Don Quixote Quotes
We all know the story of Don Quixote, an amusing yet bittersweet story about adventures of the last knight errant. Deeply satiric, this novel was often portrayed like a comedic story and indeed, lots of people used to laugh while reading about Don Quixote’s hopeless dreams of chivalrous ideals. But in the book, we encounter much more laughing people and see how cruel and insensitive they look in comparison with Don Quixote, who, despite his madness, has the noblest intentions and is ready to help anyone disregarding of their status, gender and race.
Looking at the world through his eyes and having Sancho Panza as a connection between the fantasy world of Don Quixote and the reality, we still see that our world has a lot to be improved. The methods of Don Quixote are flawed and his understanding of reality is dim, but Sancho stays with him not only because of the good payment, but because deep inside he feels that his master is right, though in a weird way. Let us read through the most famous Don Quixote quotes to see how much we need some chivalry in our cynical world.
“Having thus lost his understanding, he unluckily stumbled upon the oddest fancy that ever entered into a madman’s brain; for now he thought it convenient and necessary, as well for the increase of his own honour, as the service of the public, to turn knight errant.”
Book 1 Chapter 1
This quote, one of the most well-known in all the book explains the sudden desire of Don Quixote to become knight errant. Despite the author is overly sarcastic, using such expressions as “having lost his understanding, he unluckily stumbled”, “oddest fancy” and blatantly calls Don Quixote a madman, we see that this sarcasm is very bitter, because the intentions of the poor old man who read just too many knight novels are still pure.
He believes that his service as a knight errant is “convenient and necessary” for the people. In the times of Cervantes this book was often considered funny and full of humor, but in these words we see the tragedy of the mind, soul and a kind and noble heart that lies underneath Don Quixote’s misfortunes. He was so dissatisfied with the real world that he immersed himself into fantasies, deciding finally to shape the reality according to them – with the only intention to make it better.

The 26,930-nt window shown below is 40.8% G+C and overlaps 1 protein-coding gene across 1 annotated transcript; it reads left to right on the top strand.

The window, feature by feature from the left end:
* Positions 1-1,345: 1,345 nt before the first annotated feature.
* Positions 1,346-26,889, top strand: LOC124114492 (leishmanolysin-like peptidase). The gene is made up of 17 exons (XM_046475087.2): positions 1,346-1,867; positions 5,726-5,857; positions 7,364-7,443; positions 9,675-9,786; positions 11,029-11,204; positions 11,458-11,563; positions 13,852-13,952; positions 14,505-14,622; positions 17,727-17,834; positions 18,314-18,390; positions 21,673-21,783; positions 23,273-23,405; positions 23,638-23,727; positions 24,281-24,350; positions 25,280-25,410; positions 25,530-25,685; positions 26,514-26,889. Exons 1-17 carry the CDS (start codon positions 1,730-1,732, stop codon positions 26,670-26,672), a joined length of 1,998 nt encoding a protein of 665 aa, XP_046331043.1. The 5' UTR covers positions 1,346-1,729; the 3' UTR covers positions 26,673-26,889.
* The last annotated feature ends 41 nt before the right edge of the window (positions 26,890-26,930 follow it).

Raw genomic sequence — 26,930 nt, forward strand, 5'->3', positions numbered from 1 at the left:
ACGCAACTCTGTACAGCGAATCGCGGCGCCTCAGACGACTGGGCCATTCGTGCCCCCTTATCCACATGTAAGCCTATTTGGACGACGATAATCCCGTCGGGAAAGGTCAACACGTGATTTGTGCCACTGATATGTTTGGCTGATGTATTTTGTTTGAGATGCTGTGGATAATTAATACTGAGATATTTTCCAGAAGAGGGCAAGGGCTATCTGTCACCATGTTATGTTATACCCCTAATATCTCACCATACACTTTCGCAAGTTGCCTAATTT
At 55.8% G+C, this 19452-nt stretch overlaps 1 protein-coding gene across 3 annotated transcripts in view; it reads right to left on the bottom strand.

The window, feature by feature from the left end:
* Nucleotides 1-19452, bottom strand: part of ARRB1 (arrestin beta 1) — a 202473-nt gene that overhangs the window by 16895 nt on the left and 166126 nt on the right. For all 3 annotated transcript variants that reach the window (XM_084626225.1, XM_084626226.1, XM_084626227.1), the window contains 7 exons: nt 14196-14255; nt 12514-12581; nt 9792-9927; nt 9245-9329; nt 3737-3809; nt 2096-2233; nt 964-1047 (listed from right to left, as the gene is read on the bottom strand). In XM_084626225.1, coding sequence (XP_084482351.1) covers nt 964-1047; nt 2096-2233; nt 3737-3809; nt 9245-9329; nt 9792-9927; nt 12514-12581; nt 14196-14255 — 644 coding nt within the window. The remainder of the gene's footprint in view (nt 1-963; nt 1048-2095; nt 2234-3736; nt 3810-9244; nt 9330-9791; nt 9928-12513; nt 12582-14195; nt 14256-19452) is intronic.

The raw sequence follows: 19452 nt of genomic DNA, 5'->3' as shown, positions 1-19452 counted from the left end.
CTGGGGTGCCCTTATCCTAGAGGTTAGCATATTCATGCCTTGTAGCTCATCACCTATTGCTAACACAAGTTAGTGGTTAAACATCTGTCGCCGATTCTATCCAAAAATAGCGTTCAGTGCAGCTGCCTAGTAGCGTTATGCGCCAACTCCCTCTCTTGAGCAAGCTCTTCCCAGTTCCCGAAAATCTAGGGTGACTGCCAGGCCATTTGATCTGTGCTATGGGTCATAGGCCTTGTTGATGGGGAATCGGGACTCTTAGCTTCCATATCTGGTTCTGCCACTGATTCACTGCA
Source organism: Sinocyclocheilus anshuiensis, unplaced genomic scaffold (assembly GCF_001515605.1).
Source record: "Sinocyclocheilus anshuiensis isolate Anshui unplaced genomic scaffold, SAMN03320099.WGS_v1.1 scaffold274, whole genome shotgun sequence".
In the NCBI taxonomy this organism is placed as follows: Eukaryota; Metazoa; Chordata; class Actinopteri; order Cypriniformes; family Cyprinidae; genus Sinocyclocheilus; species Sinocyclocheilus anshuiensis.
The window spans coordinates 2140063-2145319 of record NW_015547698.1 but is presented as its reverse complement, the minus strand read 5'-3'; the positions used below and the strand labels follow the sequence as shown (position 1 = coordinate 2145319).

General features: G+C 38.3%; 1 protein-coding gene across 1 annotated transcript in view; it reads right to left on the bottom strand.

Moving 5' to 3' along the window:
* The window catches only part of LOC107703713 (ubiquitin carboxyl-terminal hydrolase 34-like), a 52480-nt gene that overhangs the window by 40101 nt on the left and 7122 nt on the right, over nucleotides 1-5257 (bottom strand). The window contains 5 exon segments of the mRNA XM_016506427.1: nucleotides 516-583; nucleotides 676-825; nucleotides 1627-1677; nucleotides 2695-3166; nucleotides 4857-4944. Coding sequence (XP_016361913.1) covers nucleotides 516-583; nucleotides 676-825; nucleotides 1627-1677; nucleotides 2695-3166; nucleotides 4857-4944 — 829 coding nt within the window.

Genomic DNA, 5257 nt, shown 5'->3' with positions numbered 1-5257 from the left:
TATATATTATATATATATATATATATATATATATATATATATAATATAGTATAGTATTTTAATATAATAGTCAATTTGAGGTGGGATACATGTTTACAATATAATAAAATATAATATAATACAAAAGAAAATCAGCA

“At those words they made a halt to view the unaccountable figure of their opponent; and easily conjecturing, both by his expression and disguise, that the poor gentleman had lost his senses, they were willing to understand the meaning of that strange confession which he would force on them.”
Book 1 Chapter 4
This quote shows the reaction of Don Quixote himself and the random people to their encounter. His first meeting with other people turns out to be confusing – he sees the strangers on the road and immediately believes that there is some adventure for him (like we are used to think when we encounter an NPC in video games – they are surely there for purpose of giving us a quest. Too bad that the reality wasn’t tailored for Don Quixote personally).
The strangers from their side see the oddly dressed old madman and react accordingly. They are quite gently, though, they call him “poor gentleman” and sincerely try to understand what he really wants from them. Later Don Quixote will encounter much more cruel people who will mock him, beat him or trick him into doing something utterly ridiculous for their own amusement.
But the main response stays the same: he sees noble knights and fair ladies, thinking of people much better than they usually deserve, when the rest of the world sees an old crazy man, a very convenient laughingstock for them.
“All the rest of the company gave great attention to this discourse; and even the very goatherds and shepherds were now fully convinced that Don Quixote’s brains were turned topsy-turvy. But Sancho Panza believed every word that dropped from his master’s mouth to be truth, as having known him from his cradle to be a man of sincerity.”
Book 2 Chapter 5